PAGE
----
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Although South Asian countries have potential to generate energy and water available for food production, climate change remains a challenge.

Climate change, a challenge to water, energy and food nexus

Although South Asian countries have potential to generate energy and water available for food production, climate change remains a challenge.

At the SAARC regional consultation meeting on water, energy and food nexus in Thimphu on July 4, the director of climate change center with the university of agriculture in Pakistan, Prof Muhammad Zulfiqar (PhD) said, food and water are essential for existence whereas, energy is the key to human development.  “Access to these resources and their sustainable management are the basis for sustainable development.”

Bhutan, he said, has the potential to generate 30,000 megawatt of electricity with 72 percent of the country’s population already having access to electricity. Bhutan also has the potential to generate an average of four kWh/m2/day of solar energy.

Director of department of agriculture, Kinlay Tshering in an earlier presentation said Bhutan has plenty of water but lacks in technology and skill to tap it for agriculture.

Muhammad Zulfiqar (PhD) said that most of the South Asian countries depend on single source for more than 50 percent of their energy production. “It is unsustainable and needs diversification,” he said. “Apart from increasing population and declining agricultural land, climate change is an emerging key challenge for food, water, and energy nexus in South Asia.”

He said the global increase in temperature causes shift in snow and rainfall period, such as from December and January to February, March or April. The latter months he said have low retention power and the high intensity rainfall fuels floods and glacial lake outburst flood. “With the increase in temperature, a decrease in precipitation is observed for all SAARC member countries except for Pakistan,” he said.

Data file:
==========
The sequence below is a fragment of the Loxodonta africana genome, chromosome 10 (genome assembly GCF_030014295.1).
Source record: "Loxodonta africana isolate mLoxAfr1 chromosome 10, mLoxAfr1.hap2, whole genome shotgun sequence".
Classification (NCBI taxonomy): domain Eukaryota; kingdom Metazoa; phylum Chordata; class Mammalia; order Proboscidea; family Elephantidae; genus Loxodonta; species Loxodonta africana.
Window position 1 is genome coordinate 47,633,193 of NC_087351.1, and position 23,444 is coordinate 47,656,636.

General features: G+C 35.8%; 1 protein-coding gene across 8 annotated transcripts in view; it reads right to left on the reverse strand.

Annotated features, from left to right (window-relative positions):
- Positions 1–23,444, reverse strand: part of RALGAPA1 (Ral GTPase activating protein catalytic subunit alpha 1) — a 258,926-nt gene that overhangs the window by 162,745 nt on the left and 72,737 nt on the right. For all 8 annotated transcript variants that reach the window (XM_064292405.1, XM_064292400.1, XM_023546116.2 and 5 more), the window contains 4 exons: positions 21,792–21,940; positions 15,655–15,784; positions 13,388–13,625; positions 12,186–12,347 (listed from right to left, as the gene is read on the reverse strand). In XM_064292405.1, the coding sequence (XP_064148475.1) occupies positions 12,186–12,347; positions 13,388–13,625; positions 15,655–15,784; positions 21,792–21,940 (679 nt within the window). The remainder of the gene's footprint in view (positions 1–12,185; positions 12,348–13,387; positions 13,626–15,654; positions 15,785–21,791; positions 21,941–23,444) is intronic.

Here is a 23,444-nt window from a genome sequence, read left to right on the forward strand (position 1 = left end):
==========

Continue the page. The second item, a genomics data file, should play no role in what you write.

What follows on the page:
Less production of food and energy due to declining water supplies in the long run, high temperature causing increase in crop water requirements, energy scarcity, refugees of drought, desertification and high intensity floods, are other affects of climate change, Prof Muhammad Zulfiqar said.

To address the issue he recommended countries to promote energy efficient technologies and local adoption of complementary policies and investment in water, energy and food sectors.

“If timely efforts are not made to address climate change, poverty position may further aggravate in South Asia and the countries will not be in a position to make progress on Sustainable Development Goals,” he said.

The region accounts for 59 percent of the planet’s water consumption and 51 percent of the population is food and energy deficient. South Asia is home to 1.6 billion people or about one-fourth of the world’s population but constitutes only three percent of the global land.

“South Asian countries face a common challenge of how to produce more food with limited land, less water, and increased energy demand,” he said.

Karma Cheki

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